Pulitzer-winning cartoonist Tony Auth dies at 72

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Tony Auth cartoonist dead at age 72
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Pulitzer-winning cartoonist Tony Auth dies at 72
UNITED STATES - SEPTEMBER 01: Cartoonist Tony Auth in his office at the Philadelphia Inquirer. (Photo by Ted Thai/The LIFE Picture Collection/Getty Images)
UNITED STATES - SEPTEMBER 01: Cartoonist Tony Auth in his office at the Philadelphia Inquirer. (Photo by Ted Thai/The LIFE Picture Collection/Getty Images)
UNITED STATES - SEPTEMBER 01: Cartoonist Tony Auth in his office at the Philadelphia Inquirer. (Photo by Ted Thai/The LIFE Picture Collection/Getty Images)
UNITED STATES - SEPTEMBER 01: Cartoonist Tony Auth in his office at the Philadelphia Inquirer. (Photo by Ted Thai/The LIFE Picture Collection/Getty Images)
UNITED STATES - SEPTEMBER 01: Cartoonist Tony Auth in his office at the Philadelphia Inquirer. (Photo by Ted Thai/The LIFE Picture Collection/Getty Images)
UNITED STATES - SEPTEMBER 01: Cartoonist Tony Auth in his office at the Philadelphia Inquirer. (Photo by Ted Thai/The LIFE Picture Collection/Getty Images)
USA - 2012: Tony Auth illustration of scientist, pope on separate planets; can be used with stories about science vs. faith. (The Philadelphia Inquirer/MCT via Getty Images)
USA - 2012: Tony Auth illustration of don't walk symbol superimposed over sun throwing out solar flares. (The Philadelphia Inquirer/MCT via Getty Images)
USA - 2012: Tony Auth illustration of man touching fingertips with another man on a TV monitor, a la Michelangelo's Sistine Chapel painting; can be used with stories about how people are affected by television advertising. (The Philadelphia Inquirer/MCT via Getty Images)
USA - 2012: Tony Auth illustration of tic-tac-toe board with Xs and a Y. (The Philadelphia Inquirer/MCT via Getty Images)
USA - 2012: Tony Auth illustration of multi-armed alien professor pointing at DNA strand. (The Philadelphia Inquirer/MCT via Getty Images)
USA - 2012: Tony Auth illustration of a giant snake looking like it has just eaten a boy with a boy standing nearby looking like he has just eaten a giant snake. (The Philadelphia Inquirer/MCT via Getty Images)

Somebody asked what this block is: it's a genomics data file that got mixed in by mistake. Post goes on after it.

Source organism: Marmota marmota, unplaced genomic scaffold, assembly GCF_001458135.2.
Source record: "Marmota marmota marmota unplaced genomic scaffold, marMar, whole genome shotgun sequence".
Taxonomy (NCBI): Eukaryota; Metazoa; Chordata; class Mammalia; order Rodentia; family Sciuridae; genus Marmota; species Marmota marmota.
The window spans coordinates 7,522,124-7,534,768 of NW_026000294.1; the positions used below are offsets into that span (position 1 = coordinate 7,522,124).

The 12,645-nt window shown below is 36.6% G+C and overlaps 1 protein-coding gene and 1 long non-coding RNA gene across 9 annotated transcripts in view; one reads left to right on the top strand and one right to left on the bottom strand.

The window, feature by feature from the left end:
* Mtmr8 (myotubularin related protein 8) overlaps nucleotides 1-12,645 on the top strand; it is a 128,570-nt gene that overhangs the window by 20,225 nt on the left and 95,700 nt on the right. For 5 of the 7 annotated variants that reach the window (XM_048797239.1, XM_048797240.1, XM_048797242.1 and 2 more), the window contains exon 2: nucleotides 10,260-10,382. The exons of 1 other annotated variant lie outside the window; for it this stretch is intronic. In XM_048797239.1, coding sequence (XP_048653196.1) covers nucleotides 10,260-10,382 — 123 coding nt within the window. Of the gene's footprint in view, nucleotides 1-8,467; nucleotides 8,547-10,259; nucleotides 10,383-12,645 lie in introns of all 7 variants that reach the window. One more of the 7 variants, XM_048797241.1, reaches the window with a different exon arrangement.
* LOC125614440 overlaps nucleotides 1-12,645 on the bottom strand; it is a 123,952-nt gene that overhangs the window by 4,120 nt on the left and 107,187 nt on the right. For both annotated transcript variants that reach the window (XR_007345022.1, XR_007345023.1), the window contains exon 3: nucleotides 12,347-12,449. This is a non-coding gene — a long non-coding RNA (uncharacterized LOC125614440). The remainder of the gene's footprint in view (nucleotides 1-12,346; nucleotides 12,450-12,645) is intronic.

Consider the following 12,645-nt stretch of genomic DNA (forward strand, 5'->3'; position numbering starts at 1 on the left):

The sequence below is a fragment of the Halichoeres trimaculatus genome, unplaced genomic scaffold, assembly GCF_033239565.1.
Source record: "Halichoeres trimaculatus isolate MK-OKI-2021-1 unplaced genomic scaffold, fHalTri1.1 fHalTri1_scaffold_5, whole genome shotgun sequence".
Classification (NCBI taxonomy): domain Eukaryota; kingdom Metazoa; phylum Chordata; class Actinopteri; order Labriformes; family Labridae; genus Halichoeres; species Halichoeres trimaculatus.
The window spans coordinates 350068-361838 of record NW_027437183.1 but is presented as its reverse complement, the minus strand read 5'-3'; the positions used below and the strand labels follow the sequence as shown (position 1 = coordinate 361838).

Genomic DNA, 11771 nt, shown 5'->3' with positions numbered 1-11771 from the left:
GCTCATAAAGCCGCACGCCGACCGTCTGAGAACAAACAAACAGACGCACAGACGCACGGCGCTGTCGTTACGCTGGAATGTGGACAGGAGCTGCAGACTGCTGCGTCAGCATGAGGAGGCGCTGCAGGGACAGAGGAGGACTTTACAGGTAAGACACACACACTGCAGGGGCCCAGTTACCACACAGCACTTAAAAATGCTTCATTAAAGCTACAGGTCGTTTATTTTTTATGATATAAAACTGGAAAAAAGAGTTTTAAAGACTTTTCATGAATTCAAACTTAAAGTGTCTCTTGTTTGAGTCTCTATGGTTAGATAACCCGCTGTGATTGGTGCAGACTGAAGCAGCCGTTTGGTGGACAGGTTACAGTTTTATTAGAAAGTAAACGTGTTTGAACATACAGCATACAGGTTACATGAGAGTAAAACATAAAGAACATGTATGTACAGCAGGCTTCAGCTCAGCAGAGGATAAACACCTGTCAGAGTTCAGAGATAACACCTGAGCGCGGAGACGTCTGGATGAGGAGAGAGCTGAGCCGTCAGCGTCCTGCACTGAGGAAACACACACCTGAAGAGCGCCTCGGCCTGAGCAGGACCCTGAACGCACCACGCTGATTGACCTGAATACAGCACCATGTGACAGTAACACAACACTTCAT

USA - 2012: Tony Auth illustration of scientist looking through a telescope at the far reaches of the universe, while a person is on their knees with a magnifying glass reading the pages of the book of Genesis in the Bible. (The Philadelphia Inquirer/MCT via Getty Images)
USA - 2012: Tony Auth illustration of old man looking in bathroom mirror at reflection of himself as a muscleman. (The Philadelphia Inquirer/MCT via Getty Images)
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PHILADELPHIA (AP) - Pulitzer Prize-winning editorial cartoonist Tony Auth, whose sharp and creative commentary appeared in The Philadelphia Inquirer for more than 40 years, died of cancer on Sunday. He was 72.

Auth had worked for the past two years as the artist-in-residence at NewsWorks/WHYY, which announced his death.

"Tony Auth was a great cartoonist, a fine journalist and an even better friend," said Chris Satullo, WHYY's vice president for news and civic engagement. Satullo previously served as the Inquirer's editorial page editor, where he also worked with Auth.

Family members told the Inquirer that Auth had been battling brain cancer and recently went into hospice care.

Auth worked at the Inquirer for 41 years starting in 1971. He won the Pulitzer for editorial cartoons in 1976 and was a finalist twice after that.

"As a cartoonist, he was a gem - a journalist who could evoke reactions from readers ranging from anger and indignation to elation and illumination," said Inquirer Editor William K. Marimow.

In 2010, the Pulitzer board praised Auth's "masterful simplicity in expressing consistently fearless positions on national and local issues."

He left the Inquirer amid ownership turmoil in 2012 after having covered eight U.S. presidents and seven Philadelphia mayors.

Auth was born in Akron, Ohio, in 1942 and began drawing at age 5 while bedridden with an unspecified illness, according to a biography on his website.

He became a medical illustrator after earning a bachelor's degree in biological illustration from the University of California in Los Angeles in 1965. He began drawing political cartoons on the side for a weekly alternative publication and then for the Daily Bruin, UCLA's campus newspaper.

Auth also illustrated numerous children's books.

He is survived by his wife and two adult children.

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